Thursday, October 7, 2010

Pasta alla carbonara

You may recall a few posts back that I suffered a little cringe during the movie Eat, Pray, Love when the voice-over was speaking about pasta alla carbonara, and the image showed noodles in a tomato sauce. I said at the time that we'd deal with that in another post. Well, here we are!

By the way, this is a perfect opportuntiy to offer my profound thanks to Charles, the proprietor of Canvas restaurant in Ottawa. The other day, I booked in a date with my youngest daughter for a birthday lunch (I had to be out of town on the real birthday, so this was a please-forgive-me meal.) Charles pulled out all the stops: he had the yellow chair reserved for us and even put spaghetti alla carbonara on as the pasta special for the day (my little angel happens to love carbonara, and the cooks did a bang-up job). So cheers, Charles!

This recipe is from the impeccable issue of Saveur that features classic roman food. If you don't have a copy of this, you should really try and find one. It's one of the best editions of a cooking magazine EVER! Mine looks like crap from all the water marks and splatters, so if you find one be sure to snag an extra for me too. I'm good for it, honest! (If I don't have money, I'll cook you something.)

This recipe is very similar to cacio e pepe, except that it has extra ingredients (viz: bacon, AND eggs). This tells you that it can only be better than cacio e pepe (if you happen to have bacon and eggs on hand). If you don't, then I am reminded of a song on my Bing Crosby Christmas CD that goes:

Christmas is a coming, the cider's in the keg.

If I had a mug of cider I wouldn't have to beg.
If you haven't got a mug of cider, half a mug will do.
If you haven't got half a mug, may God bless you!

So, if you don't have eggs and bacon, may God bless you! (But cacio e pepe is wonderful if you don't.)

ANYWAY, this recipe calls for Reggiano Parmesan (1 3/4 cups, finely grated), 4 oz. of guanciale (or bacon), 1 egg and three egg yolks, some salt, pepper, and (of course) some noodles. Don't skimp on the noodles. Get nice ones -- these are from rustichella d'abruzzo and are worth every penny of the 5 bucks each package costs.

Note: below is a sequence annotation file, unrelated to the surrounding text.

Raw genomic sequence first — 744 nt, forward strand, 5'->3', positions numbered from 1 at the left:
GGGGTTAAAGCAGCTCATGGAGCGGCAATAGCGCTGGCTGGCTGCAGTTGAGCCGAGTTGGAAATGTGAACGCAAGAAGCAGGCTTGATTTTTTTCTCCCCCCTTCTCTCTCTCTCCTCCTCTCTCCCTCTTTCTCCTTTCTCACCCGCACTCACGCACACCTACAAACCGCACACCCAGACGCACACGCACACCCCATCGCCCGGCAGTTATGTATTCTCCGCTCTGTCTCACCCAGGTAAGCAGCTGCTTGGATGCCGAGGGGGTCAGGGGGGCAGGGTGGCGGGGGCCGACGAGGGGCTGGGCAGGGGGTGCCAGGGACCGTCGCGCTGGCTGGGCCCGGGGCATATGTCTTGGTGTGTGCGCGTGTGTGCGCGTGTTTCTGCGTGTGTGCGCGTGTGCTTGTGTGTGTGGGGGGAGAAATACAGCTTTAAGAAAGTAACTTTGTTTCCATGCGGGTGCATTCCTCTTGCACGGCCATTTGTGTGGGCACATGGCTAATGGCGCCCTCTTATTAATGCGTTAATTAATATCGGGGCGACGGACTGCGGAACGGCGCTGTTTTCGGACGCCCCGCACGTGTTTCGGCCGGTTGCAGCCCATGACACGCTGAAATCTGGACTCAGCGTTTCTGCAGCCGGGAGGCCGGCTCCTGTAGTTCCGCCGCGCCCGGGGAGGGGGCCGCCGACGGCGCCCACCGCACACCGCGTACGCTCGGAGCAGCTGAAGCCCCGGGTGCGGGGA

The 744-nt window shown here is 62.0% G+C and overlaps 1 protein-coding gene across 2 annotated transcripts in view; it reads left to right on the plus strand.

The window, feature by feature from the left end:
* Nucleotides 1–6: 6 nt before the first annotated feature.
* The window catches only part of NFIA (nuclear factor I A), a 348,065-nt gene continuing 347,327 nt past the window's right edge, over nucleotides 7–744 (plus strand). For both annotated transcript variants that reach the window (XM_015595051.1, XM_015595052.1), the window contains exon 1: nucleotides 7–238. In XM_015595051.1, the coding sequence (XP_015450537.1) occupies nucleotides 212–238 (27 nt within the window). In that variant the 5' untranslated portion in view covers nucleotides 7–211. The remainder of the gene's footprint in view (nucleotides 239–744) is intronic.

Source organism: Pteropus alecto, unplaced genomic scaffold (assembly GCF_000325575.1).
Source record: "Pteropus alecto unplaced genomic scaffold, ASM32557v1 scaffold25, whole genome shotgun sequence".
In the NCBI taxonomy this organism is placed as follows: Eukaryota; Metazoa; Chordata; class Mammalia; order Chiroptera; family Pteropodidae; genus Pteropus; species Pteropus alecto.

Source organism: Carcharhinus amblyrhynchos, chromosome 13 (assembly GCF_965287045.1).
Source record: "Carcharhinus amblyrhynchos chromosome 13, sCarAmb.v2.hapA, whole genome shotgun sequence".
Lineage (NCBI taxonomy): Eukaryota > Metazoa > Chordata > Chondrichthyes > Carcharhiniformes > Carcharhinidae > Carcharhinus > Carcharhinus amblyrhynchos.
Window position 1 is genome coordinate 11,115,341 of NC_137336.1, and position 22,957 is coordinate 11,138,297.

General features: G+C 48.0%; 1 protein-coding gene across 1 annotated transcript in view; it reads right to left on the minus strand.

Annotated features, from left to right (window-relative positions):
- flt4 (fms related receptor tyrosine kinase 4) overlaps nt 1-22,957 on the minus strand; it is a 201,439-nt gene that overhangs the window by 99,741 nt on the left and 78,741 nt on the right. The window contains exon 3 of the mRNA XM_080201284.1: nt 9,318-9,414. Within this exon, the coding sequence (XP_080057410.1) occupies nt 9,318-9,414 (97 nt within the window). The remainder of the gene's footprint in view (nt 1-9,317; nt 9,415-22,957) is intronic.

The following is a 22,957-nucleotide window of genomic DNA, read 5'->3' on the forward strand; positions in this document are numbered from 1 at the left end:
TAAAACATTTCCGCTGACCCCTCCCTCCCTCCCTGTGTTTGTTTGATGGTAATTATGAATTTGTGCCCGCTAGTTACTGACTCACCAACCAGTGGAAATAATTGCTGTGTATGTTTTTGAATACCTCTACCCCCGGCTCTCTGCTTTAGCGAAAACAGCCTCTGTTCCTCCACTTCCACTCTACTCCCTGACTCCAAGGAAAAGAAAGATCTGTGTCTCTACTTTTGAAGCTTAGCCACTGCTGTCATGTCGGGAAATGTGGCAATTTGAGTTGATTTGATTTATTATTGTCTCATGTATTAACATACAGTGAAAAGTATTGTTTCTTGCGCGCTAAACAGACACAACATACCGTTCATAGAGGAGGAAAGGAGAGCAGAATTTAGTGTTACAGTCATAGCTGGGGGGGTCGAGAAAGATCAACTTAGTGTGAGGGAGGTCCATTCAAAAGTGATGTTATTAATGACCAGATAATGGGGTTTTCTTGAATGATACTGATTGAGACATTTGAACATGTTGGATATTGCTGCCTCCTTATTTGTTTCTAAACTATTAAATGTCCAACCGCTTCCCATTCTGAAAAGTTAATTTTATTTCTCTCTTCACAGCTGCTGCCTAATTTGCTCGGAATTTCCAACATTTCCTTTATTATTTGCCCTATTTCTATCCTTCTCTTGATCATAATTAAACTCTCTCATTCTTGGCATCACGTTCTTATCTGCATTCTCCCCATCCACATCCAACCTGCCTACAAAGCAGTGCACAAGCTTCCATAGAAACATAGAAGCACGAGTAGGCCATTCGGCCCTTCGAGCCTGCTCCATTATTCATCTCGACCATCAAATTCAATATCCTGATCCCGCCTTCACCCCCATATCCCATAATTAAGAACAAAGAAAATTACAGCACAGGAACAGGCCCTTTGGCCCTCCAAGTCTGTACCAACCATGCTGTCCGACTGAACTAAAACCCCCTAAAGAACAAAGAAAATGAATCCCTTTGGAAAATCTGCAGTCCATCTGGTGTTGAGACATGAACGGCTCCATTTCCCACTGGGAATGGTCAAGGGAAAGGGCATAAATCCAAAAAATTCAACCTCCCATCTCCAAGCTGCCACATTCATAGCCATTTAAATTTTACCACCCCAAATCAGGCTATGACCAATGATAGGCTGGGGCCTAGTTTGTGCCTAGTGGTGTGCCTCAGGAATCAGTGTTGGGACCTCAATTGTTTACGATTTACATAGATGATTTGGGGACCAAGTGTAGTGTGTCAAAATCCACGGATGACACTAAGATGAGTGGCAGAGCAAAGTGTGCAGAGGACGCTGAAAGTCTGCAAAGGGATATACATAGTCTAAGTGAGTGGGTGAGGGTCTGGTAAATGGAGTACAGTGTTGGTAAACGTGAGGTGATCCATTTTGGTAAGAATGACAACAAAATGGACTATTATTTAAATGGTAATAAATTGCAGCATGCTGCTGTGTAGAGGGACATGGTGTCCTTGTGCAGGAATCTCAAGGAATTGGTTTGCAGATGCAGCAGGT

The first step WAIT! The first step is to pour yourself a glass of something awesome. Then...

slice your bacon into chunks. I buy my bacon from Piggy Market in Ottawa, and get it by the slab rather than sliced. This lets me slice it if I want (for brekkie with oatmeal cooked with a wee splash of Scotch), or I can cut it into chunks if I'm making something that calls for lardons like a Flamm. Guanciale is made from a different part of the hog, but it seems close enough to bacon that if you don't have any you should feel free to substitute (Carol may disagree with me here, and she's welcome to weigh in, but this recipe came out aces as far as I'm concerned!)

So. Chop your bacon and add it to a pan with a splash of olive oil over medium heat.

Cooking bacon in olive oil strikes me as genius beyond compare. It also strikes me as deadly, so be sure to wear your apron (unless you don't care about the shirt you have on).

While the bacon is browning, grate your Parmesan. Use the small holes on your grater. (I normally go for the coarse side of the grater, but you need to make the cheese fine enough so that it dissolves into a nice creamy sauce.) I find a circular motion works best (as opposed to up and down grating).

I like box graters because you always have to stop before you grind your knuckles off. This leads to another case of "cook's treats" which happen to go just fine with that nice wine you poured earlier.

Once the bacon is close to done, hit it with several grinds (vigorous ones if you like) of black pepper. Remember that like disolves like, and that the flavour in peppercorns is an oil -- so getting it into some oil helps the flavour blend into your dish.

Stir that around for another minute or two, then remove the bacon (and all the oil and fat) to a bowl to cool for awhile. (This blog isn't likely to make it onto the Heart and Stroke Foundation website anytime soon, but it may make it onto the "My Soul is Kick-Ass Happy" website if anyone decides to make one -- hint, hint.)

Now, start heating the water to boil your pasta. Starting this now ensures that the oil and bacon can cool before you need them for the sauce. This is important because you need to add eggs to this stuff. If it's too hot, the eggs will cook and curdle too early leaving you with a lumpy carbonara instead of a nice, smooth, creamy one. This is also why you mix all this stuff in a bowl, rather than in a skillet -- it too will cook the eggs before they combine properly.

Once your noodles are cooked, scoop out about a cup of pasta water. You may need only a little, but snagging it now makes sure you have as much as you need later.

Mix your cheese and eggs into the bacon and oil that you had set aside and let cool.

Then pop your cooked pasta in there and start stirring. The pasta will cook the eggs, so work fast. I use tongs since they let you pick up and mix as required. Be gentle, but be quick. Add splashes of pasta water if you think it's too gunky in there. The goal is to make a creamy sauce that coats the noodles to perfection!

And you did it! Top-up your wine if you need to, and Mangia!!

1 comment:

  1. Good call on wearing an apron. My late husband used to compare pancetta frying in olive oil to napalm.